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Foreign Asset Reporting Requirements

Investments held outside of Canada require additional reporting in your personal as well as corporate tax filings.  If at any time in the year, you have invested more than $100,000 outside of Canada that the CRA would consider to be “specified foreign property” you are required to complete a T1135 – Foreign Income Verification Statement.

In response to the many foreign accounts discovered in recent years – taxpayers are now required to complete a form that details foreign assets.

A simplified method is available where the cost of the total foreign holdings is less than $250,000.  The simplified method only requires:

  • Type of property
  • Country code(s)
  • Gross income from all specified property
  • Gain(loss) from the disposition of all specified foreign property

Where the cost of foreign assets in more than $250,000 a more detailed form asks for information including:

  • Names of specific foreign institutions and countries where these assets are located
  • Foreign income earned on those assets
  • Maximum cost of these assets during the year

You will need to provide information that includes the following:

  • Funds held outside Canada
  • Shares of non-resident corporations (shares of corporations that reside outside of Canada)
  • Indebtedness owned by non-residents
  • Interest in certain non-resident trusts
  • Real property situation outside Canada (other than personal use property and real property used in an active business – including vacation properties that are occasionally rented out)
  • Other types of foreign property such as tangible property not used in a business and certain rights under contract

You will also need to include the country code for each of the above; the maximum and year end cost amounts; income or loss from each; and capital gains realized on an individual basis.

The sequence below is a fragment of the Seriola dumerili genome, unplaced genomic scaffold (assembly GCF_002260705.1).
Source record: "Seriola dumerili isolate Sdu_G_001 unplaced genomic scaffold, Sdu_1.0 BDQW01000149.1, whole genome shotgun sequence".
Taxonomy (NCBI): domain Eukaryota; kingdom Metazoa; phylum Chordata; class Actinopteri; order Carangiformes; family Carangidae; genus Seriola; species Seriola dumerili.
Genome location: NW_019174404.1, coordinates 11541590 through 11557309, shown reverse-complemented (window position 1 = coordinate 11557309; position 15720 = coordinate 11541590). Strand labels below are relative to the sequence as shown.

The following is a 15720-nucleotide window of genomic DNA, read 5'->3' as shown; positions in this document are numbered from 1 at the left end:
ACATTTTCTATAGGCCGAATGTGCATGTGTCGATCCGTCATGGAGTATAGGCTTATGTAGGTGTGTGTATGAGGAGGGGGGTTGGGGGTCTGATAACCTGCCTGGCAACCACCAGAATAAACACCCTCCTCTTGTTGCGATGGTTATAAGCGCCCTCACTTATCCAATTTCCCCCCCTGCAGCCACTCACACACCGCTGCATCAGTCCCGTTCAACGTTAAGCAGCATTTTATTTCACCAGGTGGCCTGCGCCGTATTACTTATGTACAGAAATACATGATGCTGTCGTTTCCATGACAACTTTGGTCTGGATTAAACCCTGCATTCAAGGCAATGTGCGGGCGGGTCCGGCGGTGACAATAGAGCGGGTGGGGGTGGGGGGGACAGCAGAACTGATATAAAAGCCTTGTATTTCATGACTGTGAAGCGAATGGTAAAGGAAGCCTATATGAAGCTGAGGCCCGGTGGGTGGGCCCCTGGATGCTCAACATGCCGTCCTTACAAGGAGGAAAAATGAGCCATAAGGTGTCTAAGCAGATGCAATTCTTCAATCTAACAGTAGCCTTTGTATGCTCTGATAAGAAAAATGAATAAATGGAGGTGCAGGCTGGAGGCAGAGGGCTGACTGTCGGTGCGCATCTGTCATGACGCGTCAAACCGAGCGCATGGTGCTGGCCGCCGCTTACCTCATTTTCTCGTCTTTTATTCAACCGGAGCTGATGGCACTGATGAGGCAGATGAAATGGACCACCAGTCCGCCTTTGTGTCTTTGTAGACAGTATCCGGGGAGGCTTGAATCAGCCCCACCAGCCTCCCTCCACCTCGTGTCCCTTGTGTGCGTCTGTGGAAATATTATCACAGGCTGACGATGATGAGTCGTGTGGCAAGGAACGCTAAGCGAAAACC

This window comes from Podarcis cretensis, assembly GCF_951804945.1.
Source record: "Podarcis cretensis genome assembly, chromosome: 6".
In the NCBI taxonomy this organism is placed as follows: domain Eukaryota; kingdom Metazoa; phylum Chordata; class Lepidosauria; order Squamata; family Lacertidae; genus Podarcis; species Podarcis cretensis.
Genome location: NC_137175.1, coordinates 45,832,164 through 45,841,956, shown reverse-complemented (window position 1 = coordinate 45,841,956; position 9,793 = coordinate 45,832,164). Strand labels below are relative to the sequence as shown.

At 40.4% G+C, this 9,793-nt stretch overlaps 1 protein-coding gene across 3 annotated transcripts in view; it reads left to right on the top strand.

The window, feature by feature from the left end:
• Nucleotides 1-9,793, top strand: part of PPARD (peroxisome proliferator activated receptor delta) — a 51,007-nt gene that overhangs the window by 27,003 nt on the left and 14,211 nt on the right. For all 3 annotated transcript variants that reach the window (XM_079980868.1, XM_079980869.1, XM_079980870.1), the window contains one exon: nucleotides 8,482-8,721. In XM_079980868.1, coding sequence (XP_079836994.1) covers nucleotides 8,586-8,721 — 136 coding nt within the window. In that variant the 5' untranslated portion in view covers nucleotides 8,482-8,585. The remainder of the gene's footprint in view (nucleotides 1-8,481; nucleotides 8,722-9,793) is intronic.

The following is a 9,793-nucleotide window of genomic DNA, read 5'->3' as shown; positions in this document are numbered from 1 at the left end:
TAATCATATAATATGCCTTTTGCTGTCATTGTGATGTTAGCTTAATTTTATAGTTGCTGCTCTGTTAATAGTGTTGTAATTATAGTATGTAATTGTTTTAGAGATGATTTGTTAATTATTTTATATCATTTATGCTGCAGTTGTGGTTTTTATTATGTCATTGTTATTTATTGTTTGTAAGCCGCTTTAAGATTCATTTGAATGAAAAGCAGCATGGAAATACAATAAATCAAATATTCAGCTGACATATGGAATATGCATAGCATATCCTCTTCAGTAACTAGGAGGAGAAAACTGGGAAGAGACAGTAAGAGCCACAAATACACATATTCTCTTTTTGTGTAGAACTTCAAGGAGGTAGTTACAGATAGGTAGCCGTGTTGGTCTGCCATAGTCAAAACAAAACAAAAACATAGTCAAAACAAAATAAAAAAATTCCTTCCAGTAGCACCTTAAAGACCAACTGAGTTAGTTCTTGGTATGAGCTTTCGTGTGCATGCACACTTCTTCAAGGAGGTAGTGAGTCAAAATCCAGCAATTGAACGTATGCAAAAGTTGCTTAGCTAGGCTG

Reporting exclusions need to be determined on individual specified foreign property.  As such, each investment needs to be disclosed separately.  However, if a T3 or T5 was issued for a particular year, that property may be excluded from detail reporting.  Note that the T1135 must still be completed by the due date – with an exclusion box checked – however the T3 and T5 may not be issued in every year (as an investment may not be profitable in a particular year) – so you need to be careful.

The foreign income reporting requirement does not include:

  • Personal use property – used for personal use and enjoyment (vacation property, vehicles, artwork)
  • Assets used in an active business such as inventory, equipment, and buildings

This form needs to be filed each year.  The penalty for failure to file a return is $25 per day for up to 100 days (minimum of $100 and a maximum of $2,500).  Where the failure to file is done knowingly or under circumstances amounting to gross negligence, the penalty is $500 per month for up to 24 months (maximum $12,000), less any penalties already levied.

This information is for discussion purposes only and should not be considered professional advice. There is no guarantee or warrant of information on this site and it should be noted that rules and laws change regularly. You should consult a professional before considering implementing or taking any action based on information on this site. Call our team for a consultation before taking any action. ©2022 Shajani LLP.

Shajani LLP is a CPA Calgary, Edmonton and Red Deer firm and provides Accountant, Bookkeeping, Tax Advice and Tax Planning services.

Nizam Shajani, Partner, LLM, CPA, CA, TEP, MBA

I enjoy formulating plans that help my clients meet their objectives. It's this sense of pride in service that facilitates client success which forms the culture of Shajani CPA.

Shajani Professional Accountants has offices in Calgary, Edmonton and Red Deer, Alberta. We’re here to support you in all of your personal and business tax and other accounting needs.